If You Had To Choose Just One?

Most people own one phone. And they own that phone for the full two years of the contract they got with the phone. How does that affect the purchasing decision, and what can we who change our phones on a whim learn from them?

This sort of sale is as much about winning the recommendation of the sales person in the mobile phone shop as it is about winning over the customer. For most handset companies that's the key battle.

Sales people don't recommend phones from companies that cause them problems.



In their place would you risk a punt on Windows Phone or Blackberry? Probably not. What about brands? Take a punt with your commission on a brand that's failed you in the past?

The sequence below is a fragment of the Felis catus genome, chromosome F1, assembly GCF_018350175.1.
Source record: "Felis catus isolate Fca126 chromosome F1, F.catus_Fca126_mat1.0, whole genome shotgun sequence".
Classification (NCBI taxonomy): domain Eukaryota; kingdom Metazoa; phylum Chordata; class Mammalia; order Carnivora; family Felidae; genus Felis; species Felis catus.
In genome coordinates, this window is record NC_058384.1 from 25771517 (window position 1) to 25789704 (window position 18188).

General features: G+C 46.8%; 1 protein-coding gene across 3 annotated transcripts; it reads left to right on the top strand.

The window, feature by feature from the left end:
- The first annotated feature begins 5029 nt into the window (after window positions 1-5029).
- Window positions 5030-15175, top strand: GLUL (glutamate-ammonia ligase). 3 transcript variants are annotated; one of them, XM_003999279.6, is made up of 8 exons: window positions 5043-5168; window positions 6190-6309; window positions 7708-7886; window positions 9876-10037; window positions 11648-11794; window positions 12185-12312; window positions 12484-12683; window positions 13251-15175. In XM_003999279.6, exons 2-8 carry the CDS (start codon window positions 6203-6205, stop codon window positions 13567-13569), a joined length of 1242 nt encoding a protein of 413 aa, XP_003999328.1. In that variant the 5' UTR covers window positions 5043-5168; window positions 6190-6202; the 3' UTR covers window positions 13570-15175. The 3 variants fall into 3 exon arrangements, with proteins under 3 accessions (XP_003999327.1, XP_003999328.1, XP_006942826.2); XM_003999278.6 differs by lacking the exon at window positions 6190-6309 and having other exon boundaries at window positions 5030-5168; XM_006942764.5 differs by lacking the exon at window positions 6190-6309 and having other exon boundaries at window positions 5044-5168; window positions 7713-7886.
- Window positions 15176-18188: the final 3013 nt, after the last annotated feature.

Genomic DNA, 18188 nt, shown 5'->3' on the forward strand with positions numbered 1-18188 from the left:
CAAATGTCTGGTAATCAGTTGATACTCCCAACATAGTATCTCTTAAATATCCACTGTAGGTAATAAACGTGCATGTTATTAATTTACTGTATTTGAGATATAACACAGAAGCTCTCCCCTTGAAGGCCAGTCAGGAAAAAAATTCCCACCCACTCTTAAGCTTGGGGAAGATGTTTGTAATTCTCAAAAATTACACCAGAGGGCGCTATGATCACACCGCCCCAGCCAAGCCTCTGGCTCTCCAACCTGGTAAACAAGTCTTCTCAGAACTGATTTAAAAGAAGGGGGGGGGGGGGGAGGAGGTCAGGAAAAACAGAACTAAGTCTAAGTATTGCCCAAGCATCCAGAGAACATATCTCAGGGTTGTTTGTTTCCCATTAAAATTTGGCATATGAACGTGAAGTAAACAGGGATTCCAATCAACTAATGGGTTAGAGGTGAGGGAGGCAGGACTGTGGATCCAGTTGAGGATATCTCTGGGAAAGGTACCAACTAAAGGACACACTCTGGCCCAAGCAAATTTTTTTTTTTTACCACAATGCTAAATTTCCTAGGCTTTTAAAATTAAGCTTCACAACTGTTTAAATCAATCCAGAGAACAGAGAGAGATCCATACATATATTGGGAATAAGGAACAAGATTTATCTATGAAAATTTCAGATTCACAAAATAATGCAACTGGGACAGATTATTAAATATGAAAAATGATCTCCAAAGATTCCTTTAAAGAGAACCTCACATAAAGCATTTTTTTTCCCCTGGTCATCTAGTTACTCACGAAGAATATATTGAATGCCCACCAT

Whilst Samsung have done reasonable jobs of keeping their handsets flush with the latest features, fixes and delivering new Android releases, it's been more problematic getting the same service from others, even household names like HTC or Sony. None have managed to deliver in the same way as Apple and Google.

In reality the only sensible choice would be a Nexus device or an iPhone. In that way you're guaranteed updates and fixes through the life of your contract. And reasonably timely ones too.

How many times have you upgraded your phone to get features that could have been delivered in a software update?

In the current climate it's the brand that engages with its customers for the long haul that's going to win.

A key point for OEMs to remember.

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